Markets and Transactional Data.

Farmers have no definite plan on goat production. They sell randomly when in need and if the goats are ready for sale. Major costs of production include; buying drugs, salts, drug administration costs etc. One goat can sell as high as ZMW 750 at agricultural shows and as low as ZMW 150 when sold to local traders and smallholder farmers desperate to sell their goats to would be clients.

Currents trends and developments.

The prices of goats from farmers are increasing. Events such as Agricultural shows are now the best opportunities for goat farmers in Copperbelt Province. Smallholder farmer groups such as; ‘Go women Go’ have already started taking advantage of such market opportunities.

Relationships & Group or Cooperative Governance.

Most smallholder goat farmers or producers in Zambia are organized into cooperatives or groups; however, there are those who operate individually in various communities.  Lack of formal contracts between the buyers (Off- Takers) and the smallholder farmers present challenges to the farmers as they lack market information services. Mostly, they do not know at what price to sell their goats. Goat industry in Zambia does not have stiff competition (Lembani, 2022).

Structure of Producer Groups.

STRUCTURE: ROLES &RESPONSIBILITIES:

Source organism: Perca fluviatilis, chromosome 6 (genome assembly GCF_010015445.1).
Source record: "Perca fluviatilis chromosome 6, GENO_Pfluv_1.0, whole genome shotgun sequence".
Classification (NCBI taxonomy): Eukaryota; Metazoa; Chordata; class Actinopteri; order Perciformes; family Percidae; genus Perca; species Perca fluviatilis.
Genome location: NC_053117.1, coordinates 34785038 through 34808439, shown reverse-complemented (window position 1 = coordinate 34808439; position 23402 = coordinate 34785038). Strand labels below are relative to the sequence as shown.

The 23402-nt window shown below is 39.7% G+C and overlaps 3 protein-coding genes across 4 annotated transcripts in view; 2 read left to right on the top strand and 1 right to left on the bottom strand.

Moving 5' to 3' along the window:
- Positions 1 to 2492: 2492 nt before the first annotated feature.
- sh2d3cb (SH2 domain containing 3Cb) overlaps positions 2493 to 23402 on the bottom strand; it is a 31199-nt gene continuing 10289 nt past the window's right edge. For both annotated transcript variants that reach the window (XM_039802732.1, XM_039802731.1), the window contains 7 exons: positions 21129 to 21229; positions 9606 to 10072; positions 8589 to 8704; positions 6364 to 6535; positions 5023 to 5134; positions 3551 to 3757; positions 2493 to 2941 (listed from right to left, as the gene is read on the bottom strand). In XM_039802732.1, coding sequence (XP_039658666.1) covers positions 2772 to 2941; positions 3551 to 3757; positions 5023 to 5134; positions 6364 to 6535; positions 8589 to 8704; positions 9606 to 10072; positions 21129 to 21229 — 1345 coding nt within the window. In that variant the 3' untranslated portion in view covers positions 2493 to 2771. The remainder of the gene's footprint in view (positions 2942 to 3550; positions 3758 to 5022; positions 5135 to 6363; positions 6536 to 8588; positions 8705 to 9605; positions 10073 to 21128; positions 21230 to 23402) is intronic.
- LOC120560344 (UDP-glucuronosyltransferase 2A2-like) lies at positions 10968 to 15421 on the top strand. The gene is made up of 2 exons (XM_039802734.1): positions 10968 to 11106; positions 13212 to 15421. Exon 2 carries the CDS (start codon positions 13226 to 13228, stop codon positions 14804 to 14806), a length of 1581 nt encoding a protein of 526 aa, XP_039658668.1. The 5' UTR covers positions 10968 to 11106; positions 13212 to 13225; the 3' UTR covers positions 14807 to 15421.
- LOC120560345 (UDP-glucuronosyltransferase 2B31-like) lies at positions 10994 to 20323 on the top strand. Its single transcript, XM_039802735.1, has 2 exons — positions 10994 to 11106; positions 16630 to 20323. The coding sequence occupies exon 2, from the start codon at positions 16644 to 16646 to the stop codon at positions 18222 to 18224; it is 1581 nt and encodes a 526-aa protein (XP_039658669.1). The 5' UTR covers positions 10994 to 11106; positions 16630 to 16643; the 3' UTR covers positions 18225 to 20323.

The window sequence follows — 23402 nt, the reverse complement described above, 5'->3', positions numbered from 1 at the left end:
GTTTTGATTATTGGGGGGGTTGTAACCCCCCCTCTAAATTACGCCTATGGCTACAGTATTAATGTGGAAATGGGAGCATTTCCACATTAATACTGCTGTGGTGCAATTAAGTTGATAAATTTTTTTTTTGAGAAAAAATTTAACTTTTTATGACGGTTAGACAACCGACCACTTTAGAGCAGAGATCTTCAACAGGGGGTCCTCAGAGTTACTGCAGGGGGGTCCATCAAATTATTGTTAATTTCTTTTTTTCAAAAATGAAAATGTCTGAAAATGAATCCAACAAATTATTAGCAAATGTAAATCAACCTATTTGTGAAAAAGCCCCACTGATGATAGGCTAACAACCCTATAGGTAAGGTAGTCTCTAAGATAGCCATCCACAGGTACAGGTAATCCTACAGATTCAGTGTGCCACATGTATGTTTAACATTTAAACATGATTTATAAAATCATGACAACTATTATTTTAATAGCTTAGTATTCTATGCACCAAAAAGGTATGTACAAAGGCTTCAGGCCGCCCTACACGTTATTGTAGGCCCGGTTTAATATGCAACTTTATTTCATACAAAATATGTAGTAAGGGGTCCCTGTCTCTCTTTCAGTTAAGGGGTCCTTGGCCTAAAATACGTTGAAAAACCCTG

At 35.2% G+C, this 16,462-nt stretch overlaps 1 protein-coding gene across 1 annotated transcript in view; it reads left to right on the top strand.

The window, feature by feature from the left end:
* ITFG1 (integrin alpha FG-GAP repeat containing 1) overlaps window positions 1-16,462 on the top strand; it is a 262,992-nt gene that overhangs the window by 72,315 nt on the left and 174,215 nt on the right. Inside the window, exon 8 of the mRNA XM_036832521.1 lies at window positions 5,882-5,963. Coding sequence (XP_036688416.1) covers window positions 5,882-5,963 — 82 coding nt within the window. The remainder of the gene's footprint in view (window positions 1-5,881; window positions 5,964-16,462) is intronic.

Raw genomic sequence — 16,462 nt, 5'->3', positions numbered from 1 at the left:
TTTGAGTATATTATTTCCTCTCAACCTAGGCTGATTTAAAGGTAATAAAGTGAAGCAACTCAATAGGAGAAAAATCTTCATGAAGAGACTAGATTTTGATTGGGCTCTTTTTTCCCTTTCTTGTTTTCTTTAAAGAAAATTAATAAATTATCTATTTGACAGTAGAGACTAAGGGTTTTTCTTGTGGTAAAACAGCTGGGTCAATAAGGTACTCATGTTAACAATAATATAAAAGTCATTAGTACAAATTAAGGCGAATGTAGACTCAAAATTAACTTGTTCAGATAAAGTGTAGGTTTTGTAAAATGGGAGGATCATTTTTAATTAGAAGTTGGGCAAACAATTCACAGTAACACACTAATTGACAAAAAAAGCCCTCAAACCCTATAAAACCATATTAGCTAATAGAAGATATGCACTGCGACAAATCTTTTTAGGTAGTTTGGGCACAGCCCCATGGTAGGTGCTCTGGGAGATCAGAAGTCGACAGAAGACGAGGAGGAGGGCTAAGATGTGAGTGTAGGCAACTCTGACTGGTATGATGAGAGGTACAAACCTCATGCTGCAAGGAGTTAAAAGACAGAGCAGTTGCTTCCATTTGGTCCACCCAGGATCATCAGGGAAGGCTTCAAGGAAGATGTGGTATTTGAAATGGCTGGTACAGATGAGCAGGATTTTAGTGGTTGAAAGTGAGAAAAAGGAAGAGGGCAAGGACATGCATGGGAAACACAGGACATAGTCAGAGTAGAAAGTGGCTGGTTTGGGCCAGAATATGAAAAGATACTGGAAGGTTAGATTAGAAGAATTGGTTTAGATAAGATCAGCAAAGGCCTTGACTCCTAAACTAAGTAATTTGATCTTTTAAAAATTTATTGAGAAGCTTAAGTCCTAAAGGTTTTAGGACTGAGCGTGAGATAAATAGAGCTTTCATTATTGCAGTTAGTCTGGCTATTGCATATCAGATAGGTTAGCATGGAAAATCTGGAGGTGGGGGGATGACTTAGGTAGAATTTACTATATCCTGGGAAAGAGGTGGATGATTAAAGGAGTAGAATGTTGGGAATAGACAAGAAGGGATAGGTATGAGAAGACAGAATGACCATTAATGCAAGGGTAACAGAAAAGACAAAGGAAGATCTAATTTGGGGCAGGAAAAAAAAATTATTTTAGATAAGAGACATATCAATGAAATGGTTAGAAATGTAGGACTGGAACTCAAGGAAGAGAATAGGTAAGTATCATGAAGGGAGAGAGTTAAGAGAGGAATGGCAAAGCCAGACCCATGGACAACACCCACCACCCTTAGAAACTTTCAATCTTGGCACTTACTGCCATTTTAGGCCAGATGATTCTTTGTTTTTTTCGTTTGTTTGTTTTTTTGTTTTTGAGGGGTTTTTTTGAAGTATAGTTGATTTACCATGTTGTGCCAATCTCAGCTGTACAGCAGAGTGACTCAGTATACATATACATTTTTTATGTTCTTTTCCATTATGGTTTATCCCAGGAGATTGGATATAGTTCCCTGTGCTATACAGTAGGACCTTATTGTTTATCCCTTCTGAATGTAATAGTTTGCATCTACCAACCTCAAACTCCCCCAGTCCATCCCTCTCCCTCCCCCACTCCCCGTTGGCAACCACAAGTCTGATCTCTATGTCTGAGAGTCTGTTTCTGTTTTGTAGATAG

Chairperson (Group CEO) Organize members and oversees all activities in the group
Vice chairperson Assist the chairperson of the group
Group Secretary Records group activities, minutes preparations
Vice- Secretary Assist Secretary in the day to day note taking of the meetings.
Group Treasurer Group financial management
Works Committee Supervise construction of sheds
Disciplinary Committee Conflict resolutions, and ordering punishment in terms of fines
Social Committee General welfare of the group members
Finance committee Mobilise funds and organize sources of capital to new members
Animal Health Committee Paravets – in collaboration with government extension officers, they look after the health status of goats in a group
Group Members There are no threshold limits to numbers of members who can join a group

Goat Production Challenges.

  • Goat diseases and high infestation levels in diverse communities.
  • Inbreeding is high due to open grazing unable to trace mating (There is no control of inbreeding).
  • Treatment challenges. Veterinary personnel are not readily available. Paravets officers in the communities are just volunteers and lack of incentives makes them inefficient.
  • Lack of bulking or aggregation, due to insufficient number of goats to sell to distant markets.
  • Input suppliers located in distant areas and mostly in urban or peri-urban areas (Not in rural areas.
  • Fragmented smallholder farmer cooperatives in the districts and this results into lack of strong bargaining power or voice during goat sales to Off- Takers.
  • Lack of enough capital to start viable goat farming as a business in the region.
  • Other farming activities reduce concentration time needed in goat farming.
  • Poor husbandry practices. Poor nutrition to goats, lack of feed supplementations (Poor animal management).
  • The traditional mindset of farmers, where they still believe in large animals such as cattle as a way to value their wealth and also smallholder farmers still keep goat for prestige purposes.
  • Many scale farmers are yet to realise the potential in small ruminants such as goats among others.
  • Poor housing structures in rural areas or villages (Mostly goats spend nights outside the structures).